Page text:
The French word quenotte is used in "le langage enfantin" or kiddy talk. Kid-at-heart adults seem to use it too... Read on:
Sa figure était une pomme rouge, un bouton de pivoine prêt à fleurir, et là-dedans s'ouvraient, en haut, deux yeux noirs magnifiques, ombragés de grands cils épais qui mettaient une ombre dedans; en bas, une bouche charmante, étroite, humide pour le baiser, meublée de quenottes luisantes et microscopiques.
Her face was a red apple, a peony bud ready to bloom; and in it there opened, high up, two magnificent dark eyes, shaded by great thick lashes that cast a shadow on them; lower down, a charming mouth, small, moist for kissing, furnished with lustrous, little microscopic teeth.
From the book Best Short Stories (Dual-Language): Included are "La Parure," "Mademoiselle Fifi," "La Maison Tellier," "La Ficelle," "Miss Harriet," "Boule de Suif" and "Le Horla," all reflecting Maupassant's intimate familiarity with Paris and the universality of his creations.
Listen to Jean-Marc pronounce the French word "quenotte" and the text, above:
At the pépinière,* we settled on four pokey, piquant, prickly, and pin-topped plants. Next, I informed Max that it was my turn to shop (seeing the nursery had a homey section at the back of the store....).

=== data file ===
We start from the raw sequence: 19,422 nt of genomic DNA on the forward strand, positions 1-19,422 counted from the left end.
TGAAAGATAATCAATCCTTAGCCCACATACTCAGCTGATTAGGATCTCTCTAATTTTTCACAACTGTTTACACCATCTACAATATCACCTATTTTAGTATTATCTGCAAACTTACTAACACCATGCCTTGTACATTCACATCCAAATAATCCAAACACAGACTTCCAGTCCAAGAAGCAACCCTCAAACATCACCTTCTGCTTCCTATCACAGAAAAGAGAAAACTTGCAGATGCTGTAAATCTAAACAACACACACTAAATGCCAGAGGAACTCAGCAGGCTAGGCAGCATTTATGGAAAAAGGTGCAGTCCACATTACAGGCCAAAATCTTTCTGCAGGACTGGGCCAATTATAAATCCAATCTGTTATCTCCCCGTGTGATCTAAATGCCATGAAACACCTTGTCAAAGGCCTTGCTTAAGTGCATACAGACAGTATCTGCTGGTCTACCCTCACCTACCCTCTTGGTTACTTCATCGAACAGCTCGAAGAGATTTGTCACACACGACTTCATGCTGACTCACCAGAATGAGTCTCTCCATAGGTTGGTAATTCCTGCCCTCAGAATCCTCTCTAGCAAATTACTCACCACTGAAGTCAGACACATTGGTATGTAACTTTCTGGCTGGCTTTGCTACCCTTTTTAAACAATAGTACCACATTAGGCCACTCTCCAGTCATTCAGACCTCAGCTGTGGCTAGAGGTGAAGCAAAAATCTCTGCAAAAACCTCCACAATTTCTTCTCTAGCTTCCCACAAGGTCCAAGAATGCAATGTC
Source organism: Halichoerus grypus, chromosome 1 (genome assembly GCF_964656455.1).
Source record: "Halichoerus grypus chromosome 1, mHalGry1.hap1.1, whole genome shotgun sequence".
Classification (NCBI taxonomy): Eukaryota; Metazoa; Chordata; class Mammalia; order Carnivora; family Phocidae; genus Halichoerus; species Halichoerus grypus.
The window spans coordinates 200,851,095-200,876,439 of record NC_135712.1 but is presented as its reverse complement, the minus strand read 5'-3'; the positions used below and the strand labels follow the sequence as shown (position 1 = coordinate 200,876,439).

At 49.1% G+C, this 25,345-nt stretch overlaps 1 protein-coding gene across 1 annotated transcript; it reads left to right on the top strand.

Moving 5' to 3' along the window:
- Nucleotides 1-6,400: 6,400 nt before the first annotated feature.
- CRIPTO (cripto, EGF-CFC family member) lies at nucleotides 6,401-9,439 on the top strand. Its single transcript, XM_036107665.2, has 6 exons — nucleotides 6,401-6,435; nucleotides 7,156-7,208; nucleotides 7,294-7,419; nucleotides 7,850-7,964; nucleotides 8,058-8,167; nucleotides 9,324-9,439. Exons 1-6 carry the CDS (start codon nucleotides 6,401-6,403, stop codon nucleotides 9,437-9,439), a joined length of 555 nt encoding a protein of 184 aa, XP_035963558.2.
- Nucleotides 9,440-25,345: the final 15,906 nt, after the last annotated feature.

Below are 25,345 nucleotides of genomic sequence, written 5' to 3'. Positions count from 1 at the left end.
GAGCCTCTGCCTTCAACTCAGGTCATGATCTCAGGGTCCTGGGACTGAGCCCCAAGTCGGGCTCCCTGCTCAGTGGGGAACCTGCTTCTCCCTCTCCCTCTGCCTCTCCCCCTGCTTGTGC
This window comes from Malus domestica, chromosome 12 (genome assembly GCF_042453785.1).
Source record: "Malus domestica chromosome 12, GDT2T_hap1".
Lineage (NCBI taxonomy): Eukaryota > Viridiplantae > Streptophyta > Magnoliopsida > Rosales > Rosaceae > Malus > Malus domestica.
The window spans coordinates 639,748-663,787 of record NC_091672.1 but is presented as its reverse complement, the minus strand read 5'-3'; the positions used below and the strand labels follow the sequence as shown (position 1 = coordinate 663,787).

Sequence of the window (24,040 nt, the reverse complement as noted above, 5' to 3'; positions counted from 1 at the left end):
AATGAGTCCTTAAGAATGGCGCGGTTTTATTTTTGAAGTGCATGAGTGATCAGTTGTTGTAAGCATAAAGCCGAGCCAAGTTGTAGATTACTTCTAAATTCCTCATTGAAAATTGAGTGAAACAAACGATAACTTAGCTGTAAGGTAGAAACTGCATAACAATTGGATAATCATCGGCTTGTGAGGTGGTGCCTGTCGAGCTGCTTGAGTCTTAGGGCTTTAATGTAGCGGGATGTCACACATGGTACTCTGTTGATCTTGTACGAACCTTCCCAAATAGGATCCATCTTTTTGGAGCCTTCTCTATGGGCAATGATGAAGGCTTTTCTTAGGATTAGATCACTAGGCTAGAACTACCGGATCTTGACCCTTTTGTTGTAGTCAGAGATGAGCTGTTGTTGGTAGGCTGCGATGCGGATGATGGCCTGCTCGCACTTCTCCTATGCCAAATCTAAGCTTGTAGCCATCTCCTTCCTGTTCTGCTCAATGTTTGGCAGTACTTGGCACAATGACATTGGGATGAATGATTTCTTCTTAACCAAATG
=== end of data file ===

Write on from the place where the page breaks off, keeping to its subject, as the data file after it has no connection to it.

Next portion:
While admiring the vintage clocks and embroidered blankets, I remembered that I was in the market for a gift not for myself, but for someone else. A little someone else, or soon-to-be someone else, that is.
I was surprised to see "newborn" items on display but, then again, we *were* in a "nursery"... of sorts. Noticing a small hand-painted box with the words "Boîte à Quenottes"* etched across the top, I thought I'd stumbled onto the most original present. A tooth box! But just when my enthusiasm had reached its peak, doubt set in.
As I examined the inside of the wooden box, marveling at all the "little caves" in which one could set fallen teeth for display, a thought struck me: What if the tooth-box idea was more than original... what if it was downright ODD? Next, a line of self-questioning began along with the realization that what I would be offering, in effect, was a box for lost body parts!
Perhaps, I questioned, a lost tooth is best left that way: LOST, and not laid down in a wooden box for viewing? What might the gift recipient think, on opening the box only to find a multi-cavitied cemetery for incisors?
Returning the baby tooth box to the shelf, I had to ask myself: What WERE you thinking? But before I could think too much further, I ran out of the store, a toothy grin following me (my son, delighted with his prickly purchase), to the comfort and "normalcy" of home: save a flesh-eating plant, and a kooky quartet of cacti.
une plante (f) carnivore = carnivorous plant (in our home that'd be a "Venus Fly Trap"!); une pépinière (f) = nursery; une boîte (f) à quenottes = tooth box
Get your own Venus Fly Trap or "Carnivorous - Dionaea"
Botot - The worlds first mouthwash invented in 1755 by Dr. Julien Botot for
Louis XV of France. Recognized by the Royal Society of Medicine as a
Superior Natural Product. Made in France. Directions: add a few drops to
small glass of warm water. gargle and Rinse Mouth.
Hotel de Paris coir doormat
posters: "Pate Dentrifice du Docteur Pierre" & "Eau de Botot"
Words in a French Life: Lessons in Love and Language from the South of France
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